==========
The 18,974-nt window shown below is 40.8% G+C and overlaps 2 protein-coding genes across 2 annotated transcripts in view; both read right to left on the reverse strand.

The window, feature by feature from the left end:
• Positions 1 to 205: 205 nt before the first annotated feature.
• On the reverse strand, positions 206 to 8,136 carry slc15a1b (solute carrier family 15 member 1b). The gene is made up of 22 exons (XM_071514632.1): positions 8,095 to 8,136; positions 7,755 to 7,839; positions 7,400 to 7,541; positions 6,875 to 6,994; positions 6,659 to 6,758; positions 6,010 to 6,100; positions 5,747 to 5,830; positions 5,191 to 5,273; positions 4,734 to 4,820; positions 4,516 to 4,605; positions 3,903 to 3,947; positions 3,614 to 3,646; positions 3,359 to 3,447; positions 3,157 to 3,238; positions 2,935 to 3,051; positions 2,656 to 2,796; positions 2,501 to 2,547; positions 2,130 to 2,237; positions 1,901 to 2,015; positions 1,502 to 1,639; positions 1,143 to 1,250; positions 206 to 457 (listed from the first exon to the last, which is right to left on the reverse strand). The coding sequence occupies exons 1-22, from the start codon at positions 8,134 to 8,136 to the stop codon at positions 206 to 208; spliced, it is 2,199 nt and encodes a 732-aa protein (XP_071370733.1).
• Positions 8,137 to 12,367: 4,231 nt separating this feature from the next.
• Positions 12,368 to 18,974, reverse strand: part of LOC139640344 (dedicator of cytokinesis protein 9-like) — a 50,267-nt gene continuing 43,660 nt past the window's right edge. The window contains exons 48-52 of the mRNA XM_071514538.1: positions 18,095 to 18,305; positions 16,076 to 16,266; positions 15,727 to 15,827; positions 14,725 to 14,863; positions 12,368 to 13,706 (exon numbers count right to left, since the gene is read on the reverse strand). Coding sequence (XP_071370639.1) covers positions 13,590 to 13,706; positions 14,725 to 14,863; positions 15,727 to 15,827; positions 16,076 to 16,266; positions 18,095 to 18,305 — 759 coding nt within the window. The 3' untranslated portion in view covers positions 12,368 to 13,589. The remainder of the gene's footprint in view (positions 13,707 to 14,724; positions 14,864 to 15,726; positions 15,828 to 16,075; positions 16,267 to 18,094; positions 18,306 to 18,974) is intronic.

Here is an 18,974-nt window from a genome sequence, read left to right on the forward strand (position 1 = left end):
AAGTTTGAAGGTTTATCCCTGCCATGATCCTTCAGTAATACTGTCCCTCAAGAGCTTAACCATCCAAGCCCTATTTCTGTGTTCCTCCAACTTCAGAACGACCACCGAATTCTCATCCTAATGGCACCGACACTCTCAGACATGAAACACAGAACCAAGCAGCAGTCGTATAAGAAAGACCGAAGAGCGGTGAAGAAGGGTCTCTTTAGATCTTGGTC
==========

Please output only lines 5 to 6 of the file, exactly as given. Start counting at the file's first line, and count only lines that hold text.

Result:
• Positions 8,137 to 12,367: 4,231 nt separating this feature from the next.
• Positions 12,368 to 18,974, reverse strand: part of LOC139640344 (dedicator of cytokinesis protein 9-like) — a 50,267-nt gene continuing 43,660 nt past the window's right edge. The window contains exons 48-52 of the mRNA XM_071514538.1: positions 18,095 to 18,305; positions 16,076 to 16,266; positions 15,727 to 15,827; positions 14,725 to 14,863; positions 12,368 to 13,706 (exon numbers count right to left, since the gene is read on the reverse strand). Coding sequence (XP_071370639.1) covers positions 13,590 to 13,706; positions 14,725 to 14,863; positions 15,727 to 15,827; positions 16,076 to 16,266; positions 18,095 to 18,305 — 759 coding nt within the window. The 3' untranslated portion in view covers positions 12,368 to 13,589. The remainder of the gene's footprint in view (positions 13,707 to 14,724; positions 14,864 to 15,726; positions 15,828 to 16,075; positions 16,267 to 18,094; positions 18,306 to 18,974) is intronic.